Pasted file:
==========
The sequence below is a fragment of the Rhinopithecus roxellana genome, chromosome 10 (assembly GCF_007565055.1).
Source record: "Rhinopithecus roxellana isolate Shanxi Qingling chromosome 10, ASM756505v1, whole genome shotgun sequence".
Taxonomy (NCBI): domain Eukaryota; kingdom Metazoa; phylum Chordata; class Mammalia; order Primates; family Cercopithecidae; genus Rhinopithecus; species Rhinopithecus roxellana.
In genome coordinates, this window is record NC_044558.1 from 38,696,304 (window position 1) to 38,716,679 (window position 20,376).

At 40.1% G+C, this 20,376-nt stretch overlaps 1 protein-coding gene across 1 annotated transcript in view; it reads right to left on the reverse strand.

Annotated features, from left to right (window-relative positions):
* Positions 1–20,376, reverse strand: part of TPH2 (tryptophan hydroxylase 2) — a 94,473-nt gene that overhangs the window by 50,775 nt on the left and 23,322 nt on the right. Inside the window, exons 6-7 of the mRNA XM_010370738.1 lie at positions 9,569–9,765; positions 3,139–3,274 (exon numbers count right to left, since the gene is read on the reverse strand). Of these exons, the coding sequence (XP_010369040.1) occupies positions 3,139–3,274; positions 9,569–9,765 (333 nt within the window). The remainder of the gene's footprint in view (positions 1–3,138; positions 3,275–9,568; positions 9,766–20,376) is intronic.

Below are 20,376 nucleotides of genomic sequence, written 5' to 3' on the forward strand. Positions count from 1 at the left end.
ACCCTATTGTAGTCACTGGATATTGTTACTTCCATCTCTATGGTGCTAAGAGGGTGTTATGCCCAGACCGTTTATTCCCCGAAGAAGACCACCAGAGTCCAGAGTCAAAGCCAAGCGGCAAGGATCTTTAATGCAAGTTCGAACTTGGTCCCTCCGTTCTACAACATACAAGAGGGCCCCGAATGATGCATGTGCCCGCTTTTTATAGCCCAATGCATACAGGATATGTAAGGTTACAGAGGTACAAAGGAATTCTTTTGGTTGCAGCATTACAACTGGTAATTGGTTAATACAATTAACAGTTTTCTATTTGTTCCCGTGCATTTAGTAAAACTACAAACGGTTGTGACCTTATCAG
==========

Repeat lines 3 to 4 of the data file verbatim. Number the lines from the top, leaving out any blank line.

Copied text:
Taxonomy (NCBI): domain Eukaryota; kingdom Metazoa; phylum Chordata; class Mammalia; order Primates; family Cercopithecidae; genus Rhinopithecus; species Rhinopithecus roxellana.
In genome coordinates, this window is record NC_044558.1 from 38,696,304 (window position 1) to 38,716,679 (window position 20,376).